The USS McCord was a Fletcher-class destroyer built for World War II. The 376-foot ship was constructed in 1942 by San Francisco-based Bethlehem Shipbuilding Company. Commander W. T. Kenny assumed control on August 19, 1943. By November the ship joined the Pacific Fleet for operations in the Marshall Islands and the Marianas. The McCord saw continuous action, screening minesweepers and transports and providing rapid fire support near Palau, the Philippines, Iwo Jima, and Okinawa.
Action in World War II
By mid-March of 1944, the ship concentrated on the Solomon Islands. It escorted troops and shielded tankers to their refueling docks. The destroyer then conducted anti-submarine patrols for two weeks before arriving off New Guinea to bombard the enemy’s tank repair site.
The McCord’snext planned offensive was with the 7th Fleet in the Philippines. On October 25th, the vessel came under constant air attack, yet the McCord managed to rescue downed pilots and escape without damage. She soon moved toward Leyte where she defended Allied installations and shipping and shielded troops during landings. In early December the ship joined Task Force 38 to support landings and raid enemy shipping and installations all the way from Indochina to Okinawa. While traveling the South China Sea, the McCord and TF 38 rendered nearly 200,000 tons of enemy cargo unusable.
The TF 38 docked in Ulithi from January 23rd until February 10th, 1945. She launched strikes against Tokyo, Chichi Jima, and Iwo Jima during mid-February. March was devoted to screening for the April 1st amphibious assault on Okinawa.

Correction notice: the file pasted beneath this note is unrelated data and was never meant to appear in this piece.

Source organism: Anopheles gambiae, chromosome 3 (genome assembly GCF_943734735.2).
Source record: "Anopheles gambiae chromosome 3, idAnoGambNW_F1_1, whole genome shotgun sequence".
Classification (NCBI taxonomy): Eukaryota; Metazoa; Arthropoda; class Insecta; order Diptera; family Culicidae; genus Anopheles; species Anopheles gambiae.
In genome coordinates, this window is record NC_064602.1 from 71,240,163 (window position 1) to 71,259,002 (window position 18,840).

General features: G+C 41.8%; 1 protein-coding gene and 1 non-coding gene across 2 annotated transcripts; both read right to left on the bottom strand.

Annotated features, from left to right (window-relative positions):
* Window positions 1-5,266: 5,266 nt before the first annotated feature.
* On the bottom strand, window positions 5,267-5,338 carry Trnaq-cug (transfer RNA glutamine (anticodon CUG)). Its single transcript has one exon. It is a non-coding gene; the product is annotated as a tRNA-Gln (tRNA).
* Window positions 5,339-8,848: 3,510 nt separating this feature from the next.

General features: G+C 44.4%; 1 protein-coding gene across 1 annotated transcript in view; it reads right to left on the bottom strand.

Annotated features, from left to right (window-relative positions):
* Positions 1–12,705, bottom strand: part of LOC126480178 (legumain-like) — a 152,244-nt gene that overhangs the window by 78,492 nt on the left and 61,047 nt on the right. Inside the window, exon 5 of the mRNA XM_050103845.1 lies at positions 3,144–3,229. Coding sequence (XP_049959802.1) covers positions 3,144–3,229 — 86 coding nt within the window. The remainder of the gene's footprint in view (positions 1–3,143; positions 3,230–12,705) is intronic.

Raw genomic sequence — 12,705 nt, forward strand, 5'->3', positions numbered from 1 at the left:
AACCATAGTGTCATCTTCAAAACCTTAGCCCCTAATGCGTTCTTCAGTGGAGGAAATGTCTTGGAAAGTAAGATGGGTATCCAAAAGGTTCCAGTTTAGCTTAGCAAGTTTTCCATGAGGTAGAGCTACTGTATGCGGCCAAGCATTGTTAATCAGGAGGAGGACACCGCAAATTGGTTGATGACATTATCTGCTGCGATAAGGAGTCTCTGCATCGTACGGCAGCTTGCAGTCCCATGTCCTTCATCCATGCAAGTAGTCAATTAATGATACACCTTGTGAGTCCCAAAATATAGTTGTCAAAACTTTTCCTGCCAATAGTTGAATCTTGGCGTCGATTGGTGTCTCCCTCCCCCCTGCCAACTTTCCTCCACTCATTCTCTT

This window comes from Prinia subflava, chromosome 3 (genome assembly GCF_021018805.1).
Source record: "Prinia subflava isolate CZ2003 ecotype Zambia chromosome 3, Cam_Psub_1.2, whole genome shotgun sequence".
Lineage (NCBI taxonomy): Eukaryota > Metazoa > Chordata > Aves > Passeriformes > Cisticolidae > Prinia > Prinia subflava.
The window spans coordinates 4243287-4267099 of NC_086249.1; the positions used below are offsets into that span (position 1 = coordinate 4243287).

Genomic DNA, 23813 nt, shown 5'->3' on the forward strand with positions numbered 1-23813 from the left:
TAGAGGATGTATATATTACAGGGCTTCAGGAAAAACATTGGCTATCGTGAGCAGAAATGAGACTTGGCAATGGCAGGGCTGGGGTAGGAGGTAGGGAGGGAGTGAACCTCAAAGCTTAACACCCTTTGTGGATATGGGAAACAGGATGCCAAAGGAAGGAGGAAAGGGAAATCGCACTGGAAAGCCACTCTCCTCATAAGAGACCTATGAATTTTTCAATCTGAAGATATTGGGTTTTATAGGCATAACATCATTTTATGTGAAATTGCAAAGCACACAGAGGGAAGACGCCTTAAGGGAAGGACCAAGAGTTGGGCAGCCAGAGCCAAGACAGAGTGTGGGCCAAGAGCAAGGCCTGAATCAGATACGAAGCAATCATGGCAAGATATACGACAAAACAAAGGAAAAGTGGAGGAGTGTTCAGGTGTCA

After the War
When the Japanese surrendered in August, the McCord was docked in Puget Sound for an overhaul. The vessel was decommissioned in San Diego in January of 1947 and remained berthed there until recommissioning at the beginning of August 1951. The destroyer was then assigned to the Atlantic Fleet. She reported to Norfolk, Virginia, and from there operated between Halifax and the West Indies.
The McCord returned to the Pacific in January of 1953 to serve in the Korean Conflict. The destroyer served with Task Forces 77, 95, and 96 in the Yellow Sea and in the Sea of Japan, providing support for shore bombardment and fire services and engaging in exercises off Okinawa. The ship was decommissioned once again on June 9, 1954, and remained berthed in Norfolk as part of the Atlantic Reserve Fleet until being struck from the Naval Register in 1971 and scrapped three years later.
Asbestos in Navy Ships
Although an essential component of the naval fleet, especially during World War II, naval destroyers also pose a lasting health risk to soldiers serving on them. Unfortunately, products containing asbestos were common, especially on older ships, because of the material’s high resistance to heat and fire. Despite its value as an insulator, asbestos fiber intake can lead to several serious health consequences, includingÂ mesothelioma, a devastating cancer without cure. Current and former military personnel who came into contact with these ships should seek immediate medical attention in order to detect possible health consequences associated with asbestos exposure.